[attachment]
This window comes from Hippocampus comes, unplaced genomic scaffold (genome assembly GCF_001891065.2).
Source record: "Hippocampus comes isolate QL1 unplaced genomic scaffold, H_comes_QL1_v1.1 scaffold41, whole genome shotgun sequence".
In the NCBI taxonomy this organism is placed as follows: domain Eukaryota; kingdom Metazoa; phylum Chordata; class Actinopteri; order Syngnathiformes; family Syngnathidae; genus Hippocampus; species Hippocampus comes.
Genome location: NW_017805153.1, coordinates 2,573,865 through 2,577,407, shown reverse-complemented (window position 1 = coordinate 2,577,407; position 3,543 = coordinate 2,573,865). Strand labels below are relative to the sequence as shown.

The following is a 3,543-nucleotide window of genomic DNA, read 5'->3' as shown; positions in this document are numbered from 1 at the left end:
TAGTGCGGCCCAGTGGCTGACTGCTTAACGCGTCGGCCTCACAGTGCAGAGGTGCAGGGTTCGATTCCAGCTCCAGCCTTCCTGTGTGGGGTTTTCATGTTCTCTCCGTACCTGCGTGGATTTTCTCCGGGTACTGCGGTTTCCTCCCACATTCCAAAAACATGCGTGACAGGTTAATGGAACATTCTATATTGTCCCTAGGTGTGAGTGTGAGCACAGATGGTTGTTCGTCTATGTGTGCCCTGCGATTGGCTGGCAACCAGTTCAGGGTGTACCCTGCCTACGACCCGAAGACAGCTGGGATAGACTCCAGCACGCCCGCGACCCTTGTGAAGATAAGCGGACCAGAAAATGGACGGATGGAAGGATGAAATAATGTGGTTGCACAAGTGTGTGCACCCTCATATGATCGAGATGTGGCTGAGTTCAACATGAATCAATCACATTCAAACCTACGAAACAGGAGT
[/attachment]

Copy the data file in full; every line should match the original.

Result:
This window comes from Hippocampus comes, unplaced genomic scaffold (genome assembly GCF_001891065.2).
Source record: "Hippocampus comes isolate QL1 unplaced genomic scaffold, H_comes_QL1_v1.1 scaffold41, whole genome shotgun sequence".
In the NCBI taxonomy this organism is placed as follows: domain Eukaryota; kingdom Metazoa; phylum Chordata; class Actinopteri; order Syngnathiformes; family Syngnathidae; genus Hippocampus; species Hippocampus comes.
Genome location: NW_017805153.1, coordinates 2,573,865 through 2,577,407, shown reverse-complemented (window position 1 = coordinate 2,577,407; position 3,543 = coordinate 2,573,865). Strand labels below are relative to the sequence as shown.

The following is a 3,543-nucleotide window of genomic DNA, read 5'->3' as shown; positions in this document are numbered from 1 at the left end:
TAGTGCGGCCCAGTGGCTGACTGCTTAACGCGTCGGCCTCACAGTGCAGAGGTGCAGGGTTCGATTCCAGCTCCAGCCTTCCTGTGTGGGGTTTTCATGTTCTCTCCGTACCTGCGTGGATTTTCTCCGGGTACTGCGGTTTCCTCCCACATTCCAAAAACATGCGTGACAGGTTAATGGAACATTCTATATTGTCCCTAGGTGTGAGTGTGAGCACAGATGGTTGTTCGTCTATGTGTGCCCTGCGATTGGCTGGCAACCAGTTCAGGGTGTACCCTGCCTACGACCCGAAGACAGCTGGGATAGACTCCAGCACGCCCGCGACCCTTGTGAAGATAAGCGGACCAGAAAATGGACGGATGGAAGGATGAAATAATGTGGTTGCACAAGTGTGTGCACCCTCATATGATCGAGATGTGGCTGAGTTCAACATGAATCAATCACATTCAAACCTACGAAACAGGAGT